The Juniper School fell short of financial and academic performance expectations last year, raising concerns for Durango School District 9-R, but Juniper staff and board members say they have already rectified some problems and are working to solve others.
The school district’s annual review of the charter school’s performance for the 2018-19 school year raised concerns for poor performance on state tests, particularly in math, and a need to improve the school’s financial management.
“The district will be watching closely for improvement in these areas in the next year,” the review said.
The charter school received an overall rating of “yellow” for its performance in the 2018-19 school year, second from the highest level possible. The district gives yellow ratings when it has concerns about one or two areas it is evaluating but has seen improvements or appropriate changes.
Head of School Katie McCullough said she thought the overall rating was appropriate and that the feedback is key for the charter school, now in its third year, to succeed.
“We are in our infancy,” she said.
The 9-R board will use the findings in the review to help determine whether the school should be reauthorized by the district later this year, said Jackie Oros, who was contracted to complete the review.
Oros presented The Juniper School’s review to the 9-R board members last week. She commended the school on its strong climate and culture and described the steps the school has taken to address some points of concern.
The 9-R board questioned Juniper School officials but did not offer many comments.
“I am still, kind of, wary about your financial circumstances because, of course, that is the piece that allows a school to go on and do all the great things that you want to accomplish,” said Board Member Stephanie Moran.
FinancesMoran said she is concerned, in part, because the school leased buildings in the Tech Center that require investment to renovate, but the school does not own them. The 9-R board approved a $400,000 loan that could have been used to renovate the building, but The Juniper School never met the criteria to use the loan, she said.
In an email to The Durango Herald, Juniper School Board Treasurer R.J. Rieger said the school’s facilities committee has been in close contact with the landlords of the Tech Center buildings to work out a viable solution that will not place financial strain or hardships on the school.
The Juniper School also no longer plans to use the district’s loan for the renovations because it has found alternative financing, he said.
The Juniper School’s budget shows it planned to spend $197,880 on building rent in the 2019-20 school year. The school does not pay rent to use its current space above Big Picture High School, but it does pay for utilities and custodial services, said Julie Popp, spokeswoman for 9-R.
In Juniper’s first year, total revenue fell short of the budget by $91,838 and expenditures were over budget by $155,323, the annual review said.
Juniper ended the 2018-19 year with a budgetary surplus of $155,145, according the report. The school’s most recent audit was also clean, said Board President Heather Houk, in an interview with the Herald.
The school also plans to transfer its bookkeeping to 9-R after having problems with a private accountant, Rieger said during the 9-R board meeting. The report said the private accounting firm failed to provide the school with adequate attention or properly reconcile financials.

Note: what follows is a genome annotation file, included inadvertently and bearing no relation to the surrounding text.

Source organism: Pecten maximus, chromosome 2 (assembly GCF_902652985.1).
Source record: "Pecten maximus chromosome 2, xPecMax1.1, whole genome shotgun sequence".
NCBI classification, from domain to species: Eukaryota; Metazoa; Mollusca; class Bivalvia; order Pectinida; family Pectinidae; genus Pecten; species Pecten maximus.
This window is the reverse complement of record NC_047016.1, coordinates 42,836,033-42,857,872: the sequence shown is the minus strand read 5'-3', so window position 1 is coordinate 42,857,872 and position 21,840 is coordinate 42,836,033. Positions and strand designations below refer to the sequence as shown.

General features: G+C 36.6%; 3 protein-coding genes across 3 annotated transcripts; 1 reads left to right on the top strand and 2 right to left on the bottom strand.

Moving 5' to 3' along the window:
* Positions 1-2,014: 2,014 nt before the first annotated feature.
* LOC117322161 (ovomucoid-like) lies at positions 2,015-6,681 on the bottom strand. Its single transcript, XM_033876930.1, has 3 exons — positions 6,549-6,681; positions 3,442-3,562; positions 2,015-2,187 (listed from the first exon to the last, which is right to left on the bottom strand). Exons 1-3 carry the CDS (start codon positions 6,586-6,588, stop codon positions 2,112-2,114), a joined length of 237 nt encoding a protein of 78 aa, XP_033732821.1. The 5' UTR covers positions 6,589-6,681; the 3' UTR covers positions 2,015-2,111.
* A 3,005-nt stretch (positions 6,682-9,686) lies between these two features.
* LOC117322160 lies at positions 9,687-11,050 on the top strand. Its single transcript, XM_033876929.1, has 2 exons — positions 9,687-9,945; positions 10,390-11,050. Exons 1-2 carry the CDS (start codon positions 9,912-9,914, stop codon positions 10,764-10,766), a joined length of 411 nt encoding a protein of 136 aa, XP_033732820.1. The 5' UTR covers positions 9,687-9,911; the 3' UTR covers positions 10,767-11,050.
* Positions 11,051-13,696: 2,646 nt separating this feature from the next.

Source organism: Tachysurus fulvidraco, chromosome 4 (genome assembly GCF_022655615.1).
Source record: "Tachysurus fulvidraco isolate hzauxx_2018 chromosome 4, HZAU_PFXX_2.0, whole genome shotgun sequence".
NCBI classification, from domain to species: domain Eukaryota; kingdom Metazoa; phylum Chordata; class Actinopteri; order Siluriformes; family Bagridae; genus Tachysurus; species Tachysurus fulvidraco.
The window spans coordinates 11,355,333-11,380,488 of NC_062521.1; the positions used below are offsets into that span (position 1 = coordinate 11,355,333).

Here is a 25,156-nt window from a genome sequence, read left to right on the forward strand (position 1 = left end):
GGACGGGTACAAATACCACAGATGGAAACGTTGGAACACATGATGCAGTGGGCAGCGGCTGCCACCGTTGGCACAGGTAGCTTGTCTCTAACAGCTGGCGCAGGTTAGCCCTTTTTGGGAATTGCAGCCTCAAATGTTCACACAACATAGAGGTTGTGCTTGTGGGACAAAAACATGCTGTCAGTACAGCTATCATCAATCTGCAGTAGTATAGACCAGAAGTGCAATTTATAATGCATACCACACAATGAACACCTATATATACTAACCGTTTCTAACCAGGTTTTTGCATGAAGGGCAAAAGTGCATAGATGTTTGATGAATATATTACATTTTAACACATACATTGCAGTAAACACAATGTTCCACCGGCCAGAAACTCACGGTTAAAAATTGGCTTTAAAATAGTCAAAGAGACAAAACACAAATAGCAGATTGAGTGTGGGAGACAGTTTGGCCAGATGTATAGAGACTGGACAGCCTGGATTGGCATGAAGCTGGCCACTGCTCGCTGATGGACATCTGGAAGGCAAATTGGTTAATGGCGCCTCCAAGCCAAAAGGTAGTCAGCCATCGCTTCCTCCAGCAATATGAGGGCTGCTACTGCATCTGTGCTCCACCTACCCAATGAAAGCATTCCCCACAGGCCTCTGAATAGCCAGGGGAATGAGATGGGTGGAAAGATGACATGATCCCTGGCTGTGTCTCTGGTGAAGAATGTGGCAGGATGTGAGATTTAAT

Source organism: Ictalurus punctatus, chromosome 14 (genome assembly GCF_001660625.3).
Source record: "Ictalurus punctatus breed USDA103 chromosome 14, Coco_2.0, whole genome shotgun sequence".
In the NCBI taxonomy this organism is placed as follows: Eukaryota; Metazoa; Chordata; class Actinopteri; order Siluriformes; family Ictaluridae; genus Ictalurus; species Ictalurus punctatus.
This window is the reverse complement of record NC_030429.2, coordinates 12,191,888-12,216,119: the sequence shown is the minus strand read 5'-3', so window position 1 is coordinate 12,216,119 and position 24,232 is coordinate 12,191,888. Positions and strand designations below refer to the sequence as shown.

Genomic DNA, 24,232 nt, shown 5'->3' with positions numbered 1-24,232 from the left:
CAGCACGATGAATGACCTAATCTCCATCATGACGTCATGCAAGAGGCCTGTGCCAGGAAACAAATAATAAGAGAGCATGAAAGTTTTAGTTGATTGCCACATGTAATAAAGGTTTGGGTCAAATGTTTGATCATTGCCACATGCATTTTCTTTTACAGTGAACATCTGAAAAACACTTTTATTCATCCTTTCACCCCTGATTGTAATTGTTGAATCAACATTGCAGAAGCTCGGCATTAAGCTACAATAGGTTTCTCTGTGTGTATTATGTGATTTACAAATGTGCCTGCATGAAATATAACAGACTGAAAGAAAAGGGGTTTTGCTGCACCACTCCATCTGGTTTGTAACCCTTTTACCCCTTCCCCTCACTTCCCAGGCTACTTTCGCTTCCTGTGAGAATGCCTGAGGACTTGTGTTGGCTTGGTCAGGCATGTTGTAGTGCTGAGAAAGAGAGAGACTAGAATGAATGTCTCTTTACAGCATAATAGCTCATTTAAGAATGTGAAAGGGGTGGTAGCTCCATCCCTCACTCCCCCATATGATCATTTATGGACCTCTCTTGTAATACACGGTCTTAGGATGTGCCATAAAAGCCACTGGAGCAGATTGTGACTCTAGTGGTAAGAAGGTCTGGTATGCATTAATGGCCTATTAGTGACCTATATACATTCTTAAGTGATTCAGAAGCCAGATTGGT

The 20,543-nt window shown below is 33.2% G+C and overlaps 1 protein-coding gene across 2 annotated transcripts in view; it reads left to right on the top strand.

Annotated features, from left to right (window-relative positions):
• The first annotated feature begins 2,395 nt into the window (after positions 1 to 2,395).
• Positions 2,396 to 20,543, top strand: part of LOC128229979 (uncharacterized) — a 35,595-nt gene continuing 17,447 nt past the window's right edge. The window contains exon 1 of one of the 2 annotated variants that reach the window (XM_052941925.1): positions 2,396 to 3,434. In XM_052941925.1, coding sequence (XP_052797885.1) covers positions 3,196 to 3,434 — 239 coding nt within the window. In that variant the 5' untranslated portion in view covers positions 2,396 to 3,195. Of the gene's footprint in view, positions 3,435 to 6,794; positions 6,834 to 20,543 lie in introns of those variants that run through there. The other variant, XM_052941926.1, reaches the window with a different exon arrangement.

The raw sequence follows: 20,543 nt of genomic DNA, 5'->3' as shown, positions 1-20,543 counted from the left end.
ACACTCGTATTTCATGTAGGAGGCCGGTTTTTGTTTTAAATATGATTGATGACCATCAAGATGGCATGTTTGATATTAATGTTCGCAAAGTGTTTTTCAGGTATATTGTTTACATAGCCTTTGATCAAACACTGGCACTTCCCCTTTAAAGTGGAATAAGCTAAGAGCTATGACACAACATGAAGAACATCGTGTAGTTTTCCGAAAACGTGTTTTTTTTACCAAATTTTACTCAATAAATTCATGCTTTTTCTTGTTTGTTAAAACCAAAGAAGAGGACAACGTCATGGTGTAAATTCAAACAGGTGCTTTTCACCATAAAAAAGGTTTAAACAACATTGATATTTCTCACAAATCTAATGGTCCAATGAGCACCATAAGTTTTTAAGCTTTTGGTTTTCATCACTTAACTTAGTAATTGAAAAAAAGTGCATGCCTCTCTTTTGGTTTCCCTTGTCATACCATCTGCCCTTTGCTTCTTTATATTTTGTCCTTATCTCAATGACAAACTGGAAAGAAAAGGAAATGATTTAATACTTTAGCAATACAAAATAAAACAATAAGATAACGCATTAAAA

The school’s board has seen some turnover, and new members have a good understanding of their financial responsibilities, Oros said.
“This board now understands its role and responsibility as a charter school board and that you need a variety of varied revenue. ... That was not apparent in the founding board,” she said.
Test scoresOros and McCullough also described some of the steps the school has taken to improve its results on the Colorado Measures of Academic Success tests.
Juniper School students did not meet state expectations for academic achievement in math or academic growth in math and English on the 2019 CMAS tests.
As a result of the scores, the state gave the school a ranking of “priority improvement,” the second to lowest possible ranking. The school is also asking for a reconsideration of its ranking because it does not demonstrate the student growth or achievement that school staff have seen through internal testing, McCullough said.
The state didn’t capture students’ skills because it considered the scores of only about 40 fourth and fifth graders when measuring academic growth, which is a “tiny” portion of the schools’ 140 students enrolled in kindergarten through fifth grades, she said.
McCullough said she did not expect the rating to change through the reconsideration process, but she was interested in receiving state feedback about the school’s internal testing.
“We provide a robust, authentic assessment process at the school,” she said.
McCullough said the Juniper School knew it needed to improve math instruction before receiving the CMAS results and has already made changes to address it.
The school has designed new math tests, increased the amount of time spent on math in class and increased training for teachers, she told the board.
“We are well aware of our gaps in math and have implemented improvement and action steps,” she said.
Moran said she had “peace” about the school’s academic performance because its tests now align with the Colorado Academic Standards, which was not true before this year.
“We need to look at apples to apples, not 9-R’s apples to (The Juniper School)’s oranges vis-a-vis student achievement,” she said. “We are now able to do this and compare data points appropriately.”